By now, Alan Turing's reputation precedes him. As the pioneer of the "Turing machine," what would later be known as the progenitor of modern computers, Turing was enlisted by the British government at the onset of World War II to help decode the German cipher machine that deployed strategic information on the German military's next moves. In Morten Tyldum's The Imitation Game, an adaptation of the novel, Alan Turing: The Enigma, we're given a succinct glimpse into the psychosis and emotional complexity of Turing through the lens of Benedict Cumberbatch's in touch-ness with the man who would eventually be eviscerated by the very government he helped save millions of lives.

A man and his computer

A man and his computer

Aloof and annoyingly confident in his interview with Commander Alastair Denniston (Charles Dance), Turing nonetheless manages to finagle his way into the job by mentioning the word "Enigma," the name of the machine the Germans use for all communications that are indecipherable by anyone else. Intrigued by Turing's potential, Denniston hires him, though Turing is markedly disappointed when he learns he has to work with the likes of cryptanalyst and famed chess player, Hugh Alexander (Matthew Goode). This prompts Major General Stewart Menzies (Mark Strong, who is always delightfully deadpan) of MI6 to sarcastically note, "Popular in school, were you?" The query segues nicely into Turing's past at an all boys boarding school where he was teased mercilessly and only had one friend (read: love interest) named Christopher (Jack Bannon), after whom Turing eventually names the prototype for his decoding computer.

Like most brilliant people, Turing has difficulty relating to others, particularly those he's forced to work with. Thankfully, Joan Clarke (Keira Knightley), one of the only female cryptanalysts in the field, comes to Bletchley Park after Turing gets a promotion from Winston Churchill himself. Unlike most people, Turing is not offput by her sex and sees the potential of her skill as a merit to the team. The two, both something of an anomaly, take an immediate liking to one another, though Clarke initially misinterprets his emotional affection for romantic interest.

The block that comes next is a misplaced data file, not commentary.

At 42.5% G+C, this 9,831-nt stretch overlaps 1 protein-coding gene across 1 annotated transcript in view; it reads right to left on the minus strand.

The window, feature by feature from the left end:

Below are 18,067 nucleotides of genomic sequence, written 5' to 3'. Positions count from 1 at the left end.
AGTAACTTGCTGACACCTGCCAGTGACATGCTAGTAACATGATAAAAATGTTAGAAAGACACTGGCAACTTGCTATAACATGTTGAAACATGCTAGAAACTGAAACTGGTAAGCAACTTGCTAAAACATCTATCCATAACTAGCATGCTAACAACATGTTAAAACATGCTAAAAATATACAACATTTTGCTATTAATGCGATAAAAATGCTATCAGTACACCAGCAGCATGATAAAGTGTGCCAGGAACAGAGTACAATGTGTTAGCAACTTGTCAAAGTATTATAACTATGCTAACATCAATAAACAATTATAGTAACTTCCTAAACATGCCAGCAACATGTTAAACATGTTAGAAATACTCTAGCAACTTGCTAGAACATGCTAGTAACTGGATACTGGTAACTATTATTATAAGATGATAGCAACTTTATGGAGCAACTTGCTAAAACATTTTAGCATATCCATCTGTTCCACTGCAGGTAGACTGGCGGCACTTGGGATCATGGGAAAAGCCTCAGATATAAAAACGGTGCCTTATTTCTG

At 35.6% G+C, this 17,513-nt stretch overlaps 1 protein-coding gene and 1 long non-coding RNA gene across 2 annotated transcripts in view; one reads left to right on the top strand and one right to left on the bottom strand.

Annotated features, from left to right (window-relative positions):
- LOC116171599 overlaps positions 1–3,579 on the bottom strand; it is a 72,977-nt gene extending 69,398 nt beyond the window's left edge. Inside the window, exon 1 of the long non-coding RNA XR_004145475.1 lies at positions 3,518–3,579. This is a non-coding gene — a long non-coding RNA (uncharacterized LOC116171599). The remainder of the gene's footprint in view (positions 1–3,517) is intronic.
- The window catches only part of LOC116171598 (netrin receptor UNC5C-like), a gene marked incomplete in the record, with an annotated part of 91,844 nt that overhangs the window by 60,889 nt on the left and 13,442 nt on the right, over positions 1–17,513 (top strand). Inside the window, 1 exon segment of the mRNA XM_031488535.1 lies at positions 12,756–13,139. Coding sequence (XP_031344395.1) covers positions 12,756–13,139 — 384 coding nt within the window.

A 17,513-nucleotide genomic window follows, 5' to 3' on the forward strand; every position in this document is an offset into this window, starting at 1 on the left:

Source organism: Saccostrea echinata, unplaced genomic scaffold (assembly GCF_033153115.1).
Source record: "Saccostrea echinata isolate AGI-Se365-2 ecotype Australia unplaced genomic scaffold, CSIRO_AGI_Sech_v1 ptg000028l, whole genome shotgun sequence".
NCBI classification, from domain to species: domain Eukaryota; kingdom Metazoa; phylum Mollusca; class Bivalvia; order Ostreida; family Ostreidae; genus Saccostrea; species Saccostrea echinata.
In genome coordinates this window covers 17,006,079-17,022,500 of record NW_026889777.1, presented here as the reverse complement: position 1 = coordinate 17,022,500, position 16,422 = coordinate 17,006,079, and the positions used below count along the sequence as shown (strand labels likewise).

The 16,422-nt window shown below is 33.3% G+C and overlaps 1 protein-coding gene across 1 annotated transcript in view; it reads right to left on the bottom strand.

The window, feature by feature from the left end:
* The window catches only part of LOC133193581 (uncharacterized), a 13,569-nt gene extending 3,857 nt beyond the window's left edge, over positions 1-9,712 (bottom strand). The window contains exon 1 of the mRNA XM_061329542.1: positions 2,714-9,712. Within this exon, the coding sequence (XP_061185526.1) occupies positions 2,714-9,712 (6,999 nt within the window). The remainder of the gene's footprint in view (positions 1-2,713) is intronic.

Keira Knightley as Joan Clarke

Keira Knightley as Joan Clarke

With the pressure on for Turing to make Christopher work the way he insists it will, Denniston is increasingly eager to fire him. Major General Menzies, on the other hand, can see that Turing's ability to live with lies and secrets will be a great asset to winning the war. Thus, the two collaborate together seamlessly after Turing cracks Enigma without letting on to the Germans that the British are aware of every exchange--much to the ire of Turing's fellow team members, especially one who has a brother riding in a U-2 boat that's about to be blown to pieces. 

Turing and his crew

Turing and his crew

As Cumberbatch portrays Turing in all his phases of struggle and deterioration--particularly at the end of his life after being forced by the government to take hormones to "quell" his homosexuality--we're given a snapshot of a lonely man who turned to computer science not merely because of his brilliance, but because, it seemed, a machine would never judge him with the harshness of a human. Furthermore, Cumberbatch has come a long way in the realm of biopics since his last horrendous performance as Julian Assange in The Fifth Estate.